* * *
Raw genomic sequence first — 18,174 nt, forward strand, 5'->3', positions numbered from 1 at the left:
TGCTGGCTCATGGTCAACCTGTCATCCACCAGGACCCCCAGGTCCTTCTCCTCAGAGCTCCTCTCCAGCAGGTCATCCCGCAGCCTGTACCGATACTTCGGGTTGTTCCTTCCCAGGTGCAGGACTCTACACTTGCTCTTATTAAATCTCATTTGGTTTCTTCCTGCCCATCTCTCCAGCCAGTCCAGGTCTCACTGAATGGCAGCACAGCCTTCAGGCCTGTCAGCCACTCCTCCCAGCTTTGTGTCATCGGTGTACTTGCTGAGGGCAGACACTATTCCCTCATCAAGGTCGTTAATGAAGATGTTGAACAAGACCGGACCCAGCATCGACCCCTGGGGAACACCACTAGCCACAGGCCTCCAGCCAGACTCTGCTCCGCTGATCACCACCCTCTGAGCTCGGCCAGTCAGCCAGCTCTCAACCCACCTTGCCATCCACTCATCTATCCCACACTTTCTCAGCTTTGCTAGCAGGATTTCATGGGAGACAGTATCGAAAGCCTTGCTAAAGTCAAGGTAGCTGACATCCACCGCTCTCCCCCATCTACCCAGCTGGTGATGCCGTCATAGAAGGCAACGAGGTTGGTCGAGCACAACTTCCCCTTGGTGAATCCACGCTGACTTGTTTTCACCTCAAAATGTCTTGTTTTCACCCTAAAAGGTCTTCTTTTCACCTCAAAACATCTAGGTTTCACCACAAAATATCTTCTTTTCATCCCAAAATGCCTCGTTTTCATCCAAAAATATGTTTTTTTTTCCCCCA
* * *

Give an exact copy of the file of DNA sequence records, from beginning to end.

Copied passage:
Raw genomic sequence first — 18,174 nt, forward strand, 5'->3', positions numbered from 1 at the left:
TGCTGGCTCATGGTCAACCTGTCATCCACCAGGACCCCCAGGTCCTTCTCCTCAGAGCTCCTCTCCAGCAGGTCATCCCGCAGCCTGTACCGATACTTCGGGTTGTTCCTTCCCAGGTGCAGGACTCTACACTTGCTCTTATTAAATCTCATTTGGTTTCTTCCTGCCCATCTCTCCAGCCAGTCCAGGTCTCACTGAATGGCAGCACAGCCTTCAGGCCTGTCAGCCACTCCTCCCAGCTTTGTGTCATCGGTGTACTTGCTGAGGGCAGACACTATTCCCTCATCAAGGTCGTTAATGAAGATGTTGAACAAGACCGGACCCAGCATCGACCCCTGGGGAACACCACTAGCCACAGGCCTCCAGCCAGACTCTGCTCCGCTGATCACCACCCTCTGAGCTCGGCCAGTCAGCCAGCTCTCAACCCACCTTGCCATCCACTCATCTATCCCACACTTTCTCAGCTTTGCTAGCAGGATTTCATGGGAGACAGTATCGAAAGCCTTGCTAAAGTCAAGGTAGCTGACATCCACCGCTCTCCCCCATCTACCCAGCTGGTGATGCCGTCATAGAAGGCAACGAGGTTGGTCGAGCACAACTTCCCCTTGGTGAATCCACGCTGACTTGTTTTCACCTCAAAATGTCTTGTTTTCACCCTAAAAGGTCTTCTTTTCACCTCAAAACATCTAGGTTTCACCACAAAATATCTTCTTTTCATCCCAAAATGCCTCGTTTTCATCCAAAAATATGTTTTTTTTTCCCCCA